Govt Asks to Keep Risen Grand Jury Material Sealed

07.07.11 | 2 min read | Text by Steven Aftergood

Government attorneys yesterday told a federal court that most of last year’s grand jury proceedings in which New York Times reporter James Risen was subpoenaed to testify should remain secret in the public interest.  The grand jury subpoena against Risen was ultimately quashed in a November 30, 2010 order (pdf) that was unsealed last week.

In a separate court order (pdf) last week, Judge Leonie M. Brinkema had asked the government to review Mr. Risen’s prior motion to quash the grand jury subpoena and the government motions filed in response, and to advise whether it would agree to have all of those grand jury pleadings unsealed and released in redacted, declassified form.  Doing so, she said, would help to inform the current prosecution of former CIA officer Jeffrey Sterling, in which Mr. Risen has again been subpoenaed.

“Given the significant legal issues raised in these pleadings and their relevance to the publicly filed case against Jeffrey Sterling, the public interest in access is strong and any further sealing should be kept to a minimum,” Judge Brinkema wrote on June 28.

The government attorneys yesterday rejected that view.

“The government has reviewed the grand jury pleadings, and respectfully believes that the need for grand jury secrecy continues to outweigh any public interest in disclosure,” they wrote (pdf).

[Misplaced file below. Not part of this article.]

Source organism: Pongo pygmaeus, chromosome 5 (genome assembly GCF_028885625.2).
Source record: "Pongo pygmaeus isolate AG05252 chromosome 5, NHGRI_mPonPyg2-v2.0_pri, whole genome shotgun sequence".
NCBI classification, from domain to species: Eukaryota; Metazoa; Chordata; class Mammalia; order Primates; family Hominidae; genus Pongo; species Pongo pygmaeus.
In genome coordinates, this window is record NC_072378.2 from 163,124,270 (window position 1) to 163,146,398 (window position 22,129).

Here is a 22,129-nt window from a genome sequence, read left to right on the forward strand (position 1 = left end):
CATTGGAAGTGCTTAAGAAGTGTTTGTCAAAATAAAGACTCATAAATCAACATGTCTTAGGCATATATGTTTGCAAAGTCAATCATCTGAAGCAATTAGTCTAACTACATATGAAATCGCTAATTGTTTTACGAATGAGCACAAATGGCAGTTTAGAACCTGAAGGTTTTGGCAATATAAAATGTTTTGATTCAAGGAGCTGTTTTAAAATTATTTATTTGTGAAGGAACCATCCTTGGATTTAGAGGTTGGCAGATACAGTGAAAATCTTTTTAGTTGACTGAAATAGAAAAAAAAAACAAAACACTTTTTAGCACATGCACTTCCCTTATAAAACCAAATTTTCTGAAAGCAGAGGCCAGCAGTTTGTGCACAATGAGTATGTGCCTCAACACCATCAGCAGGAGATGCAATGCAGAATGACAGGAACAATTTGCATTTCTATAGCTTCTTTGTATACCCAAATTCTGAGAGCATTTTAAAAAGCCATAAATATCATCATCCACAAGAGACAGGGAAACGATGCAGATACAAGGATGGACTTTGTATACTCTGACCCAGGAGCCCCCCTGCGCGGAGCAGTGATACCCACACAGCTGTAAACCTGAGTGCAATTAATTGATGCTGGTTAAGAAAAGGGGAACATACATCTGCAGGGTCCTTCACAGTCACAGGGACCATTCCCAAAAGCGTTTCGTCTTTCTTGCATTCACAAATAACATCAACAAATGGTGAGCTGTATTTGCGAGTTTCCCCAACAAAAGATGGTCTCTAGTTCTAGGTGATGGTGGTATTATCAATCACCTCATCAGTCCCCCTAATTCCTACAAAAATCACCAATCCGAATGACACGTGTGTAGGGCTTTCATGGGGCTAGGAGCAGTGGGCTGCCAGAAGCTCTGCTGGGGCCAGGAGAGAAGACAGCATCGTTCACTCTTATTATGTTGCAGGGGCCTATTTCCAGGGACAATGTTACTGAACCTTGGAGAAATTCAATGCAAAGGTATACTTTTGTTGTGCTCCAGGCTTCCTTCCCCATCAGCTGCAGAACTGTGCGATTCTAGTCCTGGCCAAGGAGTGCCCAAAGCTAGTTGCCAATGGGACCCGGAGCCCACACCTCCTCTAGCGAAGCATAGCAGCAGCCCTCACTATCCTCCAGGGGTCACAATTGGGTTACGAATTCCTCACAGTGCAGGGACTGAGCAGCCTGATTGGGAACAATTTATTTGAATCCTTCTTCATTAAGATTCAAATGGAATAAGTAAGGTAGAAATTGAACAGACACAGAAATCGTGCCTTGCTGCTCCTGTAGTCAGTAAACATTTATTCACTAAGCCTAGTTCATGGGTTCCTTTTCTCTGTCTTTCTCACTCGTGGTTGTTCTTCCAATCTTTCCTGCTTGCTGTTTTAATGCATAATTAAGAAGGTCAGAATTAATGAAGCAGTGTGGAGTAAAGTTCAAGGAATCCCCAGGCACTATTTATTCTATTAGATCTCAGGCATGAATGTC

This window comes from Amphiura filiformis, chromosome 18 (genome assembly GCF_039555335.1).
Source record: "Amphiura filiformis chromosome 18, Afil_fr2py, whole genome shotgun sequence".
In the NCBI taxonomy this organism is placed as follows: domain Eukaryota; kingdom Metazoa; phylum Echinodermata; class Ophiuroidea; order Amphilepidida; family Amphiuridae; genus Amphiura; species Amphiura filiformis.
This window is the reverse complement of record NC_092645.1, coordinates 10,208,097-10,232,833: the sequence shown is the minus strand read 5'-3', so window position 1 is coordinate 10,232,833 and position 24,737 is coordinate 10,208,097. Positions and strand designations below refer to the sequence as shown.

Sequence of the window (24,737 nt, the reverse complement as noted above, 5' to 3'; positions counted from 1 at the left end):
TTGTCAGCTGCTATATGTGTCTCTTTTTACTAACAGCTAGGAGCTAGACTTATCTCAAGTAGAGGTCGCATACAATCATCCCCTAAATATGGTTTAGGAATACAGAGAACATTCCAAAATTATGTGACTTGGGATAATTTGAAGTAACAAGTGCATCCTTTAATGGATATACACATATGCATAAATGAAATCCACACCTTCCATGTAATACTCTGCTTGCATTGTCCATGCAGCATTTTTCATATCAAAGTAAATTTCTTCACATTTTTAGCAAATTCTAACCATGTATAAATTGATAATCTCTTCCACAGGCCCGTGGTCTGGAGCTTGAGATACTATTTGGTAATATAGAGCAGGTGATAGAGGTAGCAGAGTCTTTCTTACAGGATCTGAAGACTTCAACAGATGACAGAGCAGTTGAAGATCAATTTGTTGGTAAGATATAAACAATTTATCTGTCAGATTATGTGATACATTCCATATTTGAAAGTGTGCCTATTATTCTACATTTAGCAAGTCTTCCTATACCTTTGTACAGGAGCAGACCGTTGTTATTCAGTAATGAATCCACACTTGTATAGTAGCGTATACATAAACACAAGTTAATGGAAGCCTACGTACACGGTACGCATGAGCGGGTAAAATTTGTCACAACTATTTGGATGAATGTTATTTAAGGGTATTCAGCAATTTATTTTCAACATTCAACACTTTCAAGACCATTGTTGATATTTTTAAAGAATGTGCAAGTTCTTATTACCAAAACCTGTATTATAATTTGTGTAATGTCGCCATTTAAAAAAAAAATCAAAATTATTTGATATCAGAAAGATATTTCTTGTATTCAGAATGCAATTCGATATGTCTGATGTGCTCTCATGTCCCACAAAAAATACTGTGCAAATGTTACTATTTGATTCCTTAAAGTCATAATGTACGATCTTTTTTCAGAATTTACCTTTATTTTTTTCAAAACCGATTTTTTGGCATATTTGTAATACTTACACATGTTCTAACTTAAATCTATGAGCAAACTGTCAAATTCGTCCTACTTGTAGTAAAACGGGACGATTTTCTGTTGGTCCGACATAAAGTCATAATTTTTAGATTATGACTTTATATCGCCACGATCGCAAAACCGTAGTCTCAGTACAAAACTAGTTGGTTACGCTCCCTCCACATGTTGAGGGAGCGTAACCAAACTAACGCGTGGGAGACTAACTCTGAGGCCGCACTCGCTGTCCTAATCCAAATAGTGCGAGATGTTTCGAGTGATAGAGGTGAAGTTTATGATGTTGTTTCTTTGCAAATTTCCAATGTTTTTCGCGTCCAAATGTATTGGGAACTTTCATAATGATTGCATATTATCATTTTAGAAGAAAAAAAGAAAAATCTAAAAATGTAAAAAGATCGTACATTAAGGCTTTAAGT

Disclosure of the pleadings is unnecessary, they said, since “the legal issues raised in the grand jury pleadings are currently being litigated publicly through the government’s motion in limine (pdf) and James Risen’s motion to quash the issuance of a trial subpoena served upon him. The unsealing of this Court’s November 2010 Memorandum Opinion more than suffices to inform the public about the grand jury proceedings and puts the current litigation involving the trial subpoena issued to Risen in its proper context,” the July 6 response said.

Moreover, “unsealing all of the grand jury pleadings relating to the motion to quash carries considerable risks. Many indicted cases involve pre-indictment litigation that presents unique and significant legal issues, but such a rationale is not sufficient to overcome the strong public policy interests in secrecy. To allow the unsealing of grand jury pleadings on that basis alone would discourage prospective witnesses from testifying fully and freely before future grand juries. No witness would ever know if his or her testimony was associated with a future, significant legal issue and thus subject to disclosure,” the government response said.

Today, attorneys argued before Judge Brinkema over the current subpoena for Mr. Risen in the ongoing case of Jeffrey Sterling.  Prosecutors suggested that a failure to compel Mr. Risen to testify might force an acquittal of Mr. Sterling, reported Josh Gerstein in Politico.